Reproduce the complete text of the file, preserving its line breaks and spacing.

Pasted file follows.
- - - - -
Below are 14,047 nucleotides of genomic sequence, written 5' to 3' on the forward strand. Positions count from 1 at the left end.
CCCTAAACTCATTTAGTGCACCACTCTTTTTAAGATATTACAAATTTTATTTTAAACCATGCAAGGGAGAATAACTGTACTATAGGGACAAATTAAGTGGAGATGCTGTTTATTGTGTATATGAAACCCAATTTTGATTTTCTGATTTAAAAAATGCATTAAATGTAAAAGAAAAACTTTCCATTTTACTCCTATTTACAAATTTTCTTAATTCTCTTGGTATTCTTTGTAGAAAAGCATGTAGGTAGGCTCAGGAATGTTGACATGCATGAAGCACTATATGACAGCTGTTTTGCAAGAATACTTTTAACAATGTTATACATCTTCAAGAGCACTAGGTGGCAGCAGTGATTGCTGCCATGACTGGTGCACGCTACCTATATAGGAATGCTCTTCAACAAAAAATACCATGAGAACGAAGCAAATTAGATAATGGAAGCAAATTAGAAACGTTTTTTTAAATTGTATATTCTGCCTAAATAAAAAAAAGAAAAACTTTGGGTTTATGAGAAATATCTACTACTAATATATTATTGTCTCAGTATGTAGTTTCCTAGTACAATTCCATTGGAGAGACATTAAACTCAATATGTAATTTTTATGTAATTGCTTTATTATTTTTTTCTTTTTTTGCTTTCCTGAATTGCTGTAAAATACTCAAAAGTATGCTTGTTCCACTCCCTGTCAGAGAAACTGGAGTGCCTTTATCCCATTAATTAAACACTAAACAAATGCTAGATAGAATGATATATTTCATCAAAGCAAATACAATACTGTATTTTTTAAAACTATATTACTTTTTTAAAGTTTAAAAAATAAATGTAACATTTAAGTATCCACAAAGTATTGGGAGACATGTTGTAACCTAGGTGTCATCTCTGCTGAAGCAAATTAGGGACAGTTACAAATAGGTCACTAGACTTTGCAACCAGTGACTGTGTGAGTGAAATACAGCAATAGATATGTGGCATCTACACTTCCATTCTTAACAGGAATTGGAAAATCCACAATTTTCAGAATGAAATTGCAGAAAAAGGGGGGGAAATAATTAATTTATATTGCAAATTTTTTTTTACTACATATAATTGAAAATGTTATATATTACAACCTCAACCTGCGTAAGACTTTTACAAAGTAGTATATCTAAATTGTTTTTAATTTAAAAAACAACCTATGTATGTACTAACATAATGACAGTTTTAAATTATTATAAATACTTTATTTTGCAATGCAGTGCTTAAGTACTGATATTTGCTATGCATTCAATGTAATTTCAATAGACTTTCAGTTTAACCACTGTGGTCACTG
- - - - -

Below are 14,047 nucleotides of genomic sequence, written 5' to 3' on the forward strand. Positions count from 1 at the left end.
CCCTAAACTCATTTAGTGCACCACTCTTTTTAAGATATTACAAATTTTATTTTAAACCATGCAAGGGAGAATAACTGTACTATAGGGACAAATTAAGTGGAGATGCTGTTTATTGTGTATATGAAACCCAATTTTGATTTTCTGATTTAAAAAATGCATTAAATGTAAAAGAAAAACTTTCCATTTTACTCCTATTTACAAATTTTCTTAATTCTCTTGGTATTCTTTGTAGAAAAGCATGTAGGTAGGCTCAGGAATGTTGACATGCATGAAGCACTATATGACAGCTGTTTTGCAAGAATACTTTTAACAATGTTATACATCTTCAAGAGCACTAGGTGGCAGCAGTGATTGCTGCCATGACTGGTGCACGCTACCTATATAGGAATGCTCTTCAACAAAAAATACCATGAGAACGAAGCAAATTAGATAATGGAAGCAAATTAGAAACGTTTTTTTAAATTGTATATTCTGCCTAAATAAAAAAAAGAAAAACTTTGGGTTTATGAGAAATATCTACTACTAATATATTATTGTCTCAGTATGTAGTTTCCTAGTACAATTCCATTGGAGAGACATTAAACTCAATATGTAATTTTTATGTAATTGCTTTATTATTTTTTTCTTTTTTTGCTTTCCTGAATTGCTGTAAAATACTCAAAAGTATGCTTGTTCCACTCCCTGTCAGAGAAACTGGAGTGCCTTTATCCCATTAATTAAACACTAAACAAATGCTAGATAGAATGATATATTTCATCAAAGCAAATACAATACTGTATTTTTTAAAACTATATTACTTTTTTAAAGTTTAAAAAATAAATGTAACATTTAAGTATCCACAAAGTATTGGGAGACATGTTGTAACCTAGGTGTCATCTCTGCTGAAGCAAATTAGGGACAGTTACAAATAGGTCACTAGACTTTGCAACCAGTGACTGTGTGAGTGAAATACAGCAATAGATATGTGGCATCTACACTTCCATTCTTAACAGGAATTGGAAAATCCACAATTTTCAGAATGAAATTGCAGAAAAAGGGGGGGAAATAATTAATTTATATTGCAAATTTTTTTTTACTACATATAATTGAAAATGTTATATATTACAACCTCAACCTGCGTAAGACTTTTACAAAGTAGTATATCTAAATTGTTTTTAATTTAAAAAACAACCTATGTATGTACTAACATAATGACAGTTTTAAATTATTATAAATACTTTATTTTGCAATGCAGTGCTTAAGTACTGATATTTGCTATGCATTCAATGTAATTTCAATAGACTTTCAGTTTAACCACTGTGGTCACTG